You saw it here first... and it needs a little background first...
First and foremost: There's an important International Fine Arts Glass Show coming to the DMV. This event's start is a bit complex, so pay attention!
The British sister city to Washington, DC is Sunderland.
Why Sunderland and not London? After all, most other sister cities to DC are the capitals of other countries - but Sunderland is George Washington's ancestral hometown, so that's why!
Sunderland is also where the United Kingdom has their National Glass Centre and, by the way, glass has been made in Sunderland for around 1,500 years.
George Koch is one of the District's true art icons: he's a talented painter, the founder of A. Salon, Ltd., a board member of the Cultural Development Corporation, a founding board member of the Cultural Alliance of Greater Washington, a Commissioner of the DC Commission on the Arts and Humanities, board member of Hamiltonian Artists, and the Board Chair of Artomatic.
They don't get much bigger, influential, or harder working for the District's artists and arts organizations than George Koch.
And George has been working very hard to get the British to bring the United Kingdom's premier glass artists to an exhibition in the US, while at the same time bring some attention to the many and talented glass artists working around the Greater DC region.
So Koch has been orchestrating the process to bring the Brits to DC in a major show, somehow tie it to the Artomatic organization, use it to showcase Washington area glass artists, and also tie the whole effort into a nascent Toledo, Ohio Artomatic-type organization.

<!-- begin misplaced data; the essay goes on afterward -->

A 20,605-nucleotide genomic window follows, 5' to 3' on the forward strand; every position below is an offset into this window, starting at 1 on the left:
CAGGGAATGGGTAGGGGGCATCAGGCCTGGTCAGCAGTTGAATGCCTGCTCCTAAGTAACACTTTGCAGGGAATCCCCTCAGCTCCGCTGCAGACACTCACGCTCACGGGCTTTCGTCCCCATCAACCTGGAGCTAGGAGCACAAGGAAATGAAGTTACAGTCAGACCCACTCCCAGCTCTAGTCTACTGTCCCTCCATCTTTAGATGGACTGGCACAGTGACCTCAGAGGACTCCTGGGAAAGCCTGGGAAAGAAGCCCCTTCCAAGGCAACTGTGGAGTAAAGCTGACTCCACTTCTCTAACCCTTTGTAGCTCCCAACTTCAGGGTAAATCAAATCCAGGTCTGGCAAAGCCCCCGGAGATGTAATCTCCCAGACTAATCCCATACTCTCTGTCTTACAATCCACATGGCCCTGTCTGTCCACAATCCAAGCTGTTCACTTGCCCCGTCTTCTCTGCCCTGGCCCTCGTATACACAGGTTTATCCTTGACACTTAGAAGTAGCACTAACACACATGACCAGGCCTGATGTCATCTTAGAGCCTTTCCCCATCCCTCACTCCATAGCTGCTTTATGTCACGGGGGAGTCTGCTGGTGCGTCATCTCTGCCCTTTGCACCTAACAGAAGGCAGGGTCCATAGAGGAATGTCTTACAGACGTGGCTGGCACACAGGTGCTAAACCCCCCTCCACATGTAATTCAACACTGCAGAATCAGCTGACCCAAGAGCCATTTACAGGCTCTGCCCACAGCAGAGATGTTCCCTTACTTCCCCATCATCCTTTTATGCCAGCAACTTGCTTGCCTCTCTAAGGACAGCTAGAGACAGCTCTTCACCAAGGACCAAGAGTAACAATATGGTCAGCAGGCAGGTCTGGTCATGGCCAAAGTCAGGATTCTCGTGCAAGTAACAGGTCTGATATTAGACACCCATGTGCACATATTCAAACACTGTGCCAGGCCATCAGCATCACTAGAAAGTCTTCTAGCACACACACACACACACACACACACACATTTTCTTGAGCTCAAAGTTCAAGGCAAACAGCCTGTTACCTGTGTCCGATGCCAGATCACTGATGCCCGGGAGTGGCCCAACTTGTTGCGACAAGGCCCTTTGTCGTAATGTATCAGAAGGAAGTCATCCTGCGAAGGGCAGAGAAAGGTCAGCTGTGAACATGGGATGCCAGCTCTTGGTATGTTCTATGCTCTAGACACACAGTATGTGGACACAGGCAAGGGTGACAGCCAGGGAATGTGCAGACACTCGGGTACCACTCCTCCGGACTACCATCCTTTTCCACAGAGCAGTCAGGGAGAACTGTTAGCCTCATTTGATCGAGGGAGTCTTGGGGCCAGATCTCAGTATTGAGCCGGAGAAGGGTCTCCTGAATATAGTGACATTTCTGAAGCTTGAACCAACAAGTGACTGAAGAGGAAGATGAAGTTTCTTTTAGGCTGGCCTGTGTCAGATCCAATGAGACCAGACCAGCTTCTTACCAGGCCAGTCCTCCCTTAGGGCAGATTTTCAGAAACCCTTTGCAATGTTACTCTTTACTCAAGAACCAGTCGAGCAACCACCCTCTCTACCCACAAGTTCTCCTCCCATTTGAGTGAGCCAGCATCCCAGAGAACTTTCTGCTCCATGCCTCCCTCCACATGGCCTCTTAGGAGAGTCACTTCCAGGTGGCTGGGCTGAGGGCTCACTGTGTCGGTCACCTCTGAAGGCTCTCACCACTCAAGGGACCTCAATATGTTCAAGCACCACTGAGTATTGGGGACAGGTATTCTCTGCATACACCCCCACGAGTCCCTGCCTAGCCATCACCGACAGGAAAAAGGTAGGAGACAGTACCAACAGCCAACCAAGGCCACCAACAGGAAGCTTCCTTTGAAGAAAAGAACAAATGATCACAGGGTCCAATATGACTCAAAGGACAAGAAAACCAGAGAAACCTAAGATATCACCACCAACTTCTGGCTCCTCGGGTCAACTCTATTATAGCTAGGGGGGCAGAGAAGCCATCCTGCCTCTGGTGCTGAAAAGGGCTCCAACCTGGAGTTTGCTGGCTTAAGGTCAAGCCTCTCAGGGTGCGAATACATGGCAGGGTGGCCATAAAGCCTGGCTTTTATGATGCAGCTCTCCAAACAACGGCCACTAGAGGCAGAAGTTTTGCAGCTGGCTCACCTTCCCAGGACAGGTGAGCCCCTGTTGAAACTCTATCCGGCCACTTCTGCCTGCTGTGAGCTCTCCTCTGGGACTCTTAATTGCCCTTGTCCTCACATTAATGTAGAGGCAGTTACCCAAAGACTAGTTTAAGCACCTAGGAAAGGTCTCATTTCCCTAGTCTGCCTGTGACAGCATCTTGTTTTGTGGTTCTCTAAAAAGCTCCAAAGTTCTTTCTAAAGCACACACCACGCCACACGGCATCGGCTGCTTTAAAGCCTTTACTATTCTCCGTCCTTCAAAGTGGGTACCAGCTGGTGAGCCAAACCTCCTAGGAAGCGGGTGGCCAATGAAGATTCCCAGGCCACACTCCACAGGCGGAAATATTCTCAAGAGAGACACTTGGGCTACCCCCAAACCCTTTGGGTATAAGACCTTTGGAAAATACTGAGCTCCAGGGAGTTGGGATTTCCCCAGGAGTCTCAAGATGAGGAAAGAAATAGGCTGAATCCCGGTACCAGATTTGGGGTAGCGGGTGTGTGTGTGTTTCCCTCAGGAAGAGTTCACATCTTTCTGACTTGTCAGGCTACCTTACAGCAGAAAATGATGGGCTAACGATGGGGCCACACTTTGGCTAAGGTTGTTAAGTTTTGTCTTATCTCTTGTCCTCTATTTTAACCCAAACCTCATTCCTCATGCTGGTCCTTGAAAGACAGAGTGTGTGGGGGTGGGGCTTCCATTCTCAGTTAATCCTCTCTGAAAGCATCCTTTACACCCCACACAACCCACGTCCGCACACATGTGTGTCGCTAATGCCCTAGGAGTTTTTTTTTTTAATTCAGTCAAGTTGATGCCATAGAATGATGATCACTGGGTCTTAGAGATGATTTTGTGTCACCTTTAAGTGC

If you paid attention in art school, then you know that Toledo, Ohio is also historically one of the glass centers of the colonies, and an important placeholder in art history.
In 1962, Harvey Littleton, Professor of Art at the University of Wisconsin, (and DC gallerist Maurine Littleton's father) and Dominick Labino (a glass scientist with the Johns-Manville Fiber Glass Corporation), presented a glass workshop in conjunction with the Toledo Museum of Art.
These men are recognized internationally as the "fathers" of the American Studio Glass Movement and certainly the first two to take the seminal steps to bring glass from the high end crafts to the fine arts world.
Convinced that it was finally possible for an individual artist to undertake glass art by working entirely alone - as compared to being part of a glass factory, Littleton and Labino provided information on furnace construction, glass formulas, tools, techniques, etc. They sowed the seeds that eventually sprouted thousands of individual kilns, furnaces and glass studios and schools around the United States and the world.
The Toledo workshop was the beginning of the American Studio Glass Movement. Since then, American glass artists are acknowledged worldwide as the undisputed leaders in creativity and originality and the continuing battle to bring glass to the fine arts dialogue.
The final key player in this showcase of three glass centers is the Washington Glass School, bringing to the show about 15 area glass artists who are instructors of the now nation wide famous content-driven art glass facility.
Bottom line: a historic event is about to take place in Washington, DC. Three educational leaders in today's Contemporary Art Glass movement are joining forces to present a representative survey of the exciting artists and techniques surfacing at these three facilities. Two of these institutions, the Toledo Glass Pavilion and Sunderland Glass School represent hundreds of years of a rich glass-making tradition while the Washington Glass School has emerged as a new and vibrant player on this field.
The show will take place at Georgetown Park Mall in Washington, DC from February 21, 2008 to March 16th, 2008 and this "International Glass Invitational" will be presented as a partnership with Art-O-Matic, the Sister City Program, etc. The opening date is set to coincide with the birthday of George Washington.
Mark your calendars for this one.